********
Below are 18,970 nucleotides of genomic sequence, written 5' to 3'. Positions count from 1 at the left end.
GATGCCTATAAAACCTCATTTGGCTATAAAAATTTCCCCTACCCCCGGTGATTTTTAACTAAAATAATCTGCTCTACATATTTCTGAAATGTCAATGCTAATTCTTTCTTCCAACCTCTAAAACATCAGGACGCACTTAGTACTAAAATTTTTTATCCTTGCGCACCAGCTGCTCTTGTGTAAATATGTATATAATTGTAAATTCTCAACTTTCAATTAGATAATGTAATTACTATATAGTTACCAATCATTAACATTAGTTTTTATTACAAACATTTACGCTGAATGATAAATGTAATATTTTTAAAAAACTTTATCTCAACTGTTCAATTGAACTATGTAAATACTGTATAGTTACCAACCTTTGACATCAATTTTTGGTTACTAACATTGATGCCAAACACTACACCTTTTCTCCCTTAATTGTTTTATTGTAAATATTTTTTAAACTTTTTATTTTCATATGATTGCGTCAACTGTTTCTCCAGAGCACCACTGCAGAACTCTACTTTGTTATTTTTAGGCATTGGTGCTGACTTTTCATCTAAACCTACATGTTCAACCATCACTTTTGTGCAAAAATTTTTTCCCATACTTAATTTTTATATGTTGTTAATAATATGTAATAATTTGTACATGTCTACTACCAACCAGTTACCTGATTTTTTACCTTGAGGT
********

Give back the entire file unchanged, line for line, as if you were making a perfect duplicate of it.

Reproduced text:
Below are 18,970 nucleotides of genomic sequence, written 5' to 3'. Positions count from 1 at the left end.
GATGCCTATAAAACCTCATTTGGCTATAAAAATTTCCCCTACCCCCGGTGATTTTTAACTAAAATAATCTGCTCTACATATTTCTGAAATGTCAATGCTAATTCTTTCTTCCAACCTCTAAAACATCAGGACGCACTTAGTACTAAAATTTTTTATCCTTGCGCACCAGCTGCTCTTGTGTAAATATGTATATAATTGTAAATTCTCAACTTTCAATTAGATAATGTAATTACTATATAGTTACCAATCATTAACATTAGTTTTTATTACAAACATTTACGCTGAATGATAAATGTAATATTTTTAAAAAACTTTATCTCAACTGTTCAATTGAACTATGTAAATACTGTATAGTTACCAACCTTTGACATCAATTTTTGGTTACTAACATTGATGCCAAACACTACACCTTTTCTCCCTTAATTGTTTTATTGTAAATATTTTTTAAACTTTTTATTTTCATATGATTGCGTCAACTGTTTCTCCAGAGCACCACTGCAGAACTCTACTTTGTTATTTTTAGGCATTGGTGCTGACTTTTCATCTAAACCTACATGTTCAACCATCACTTTTGTGCAAAAATTTTTTCCCATACTTAATTTTTATATGTTGTTAATAATATGTAATAATTTGTACATGTCTACTACCAACCAGTTACCTGATTTTTTACCTTGAGGT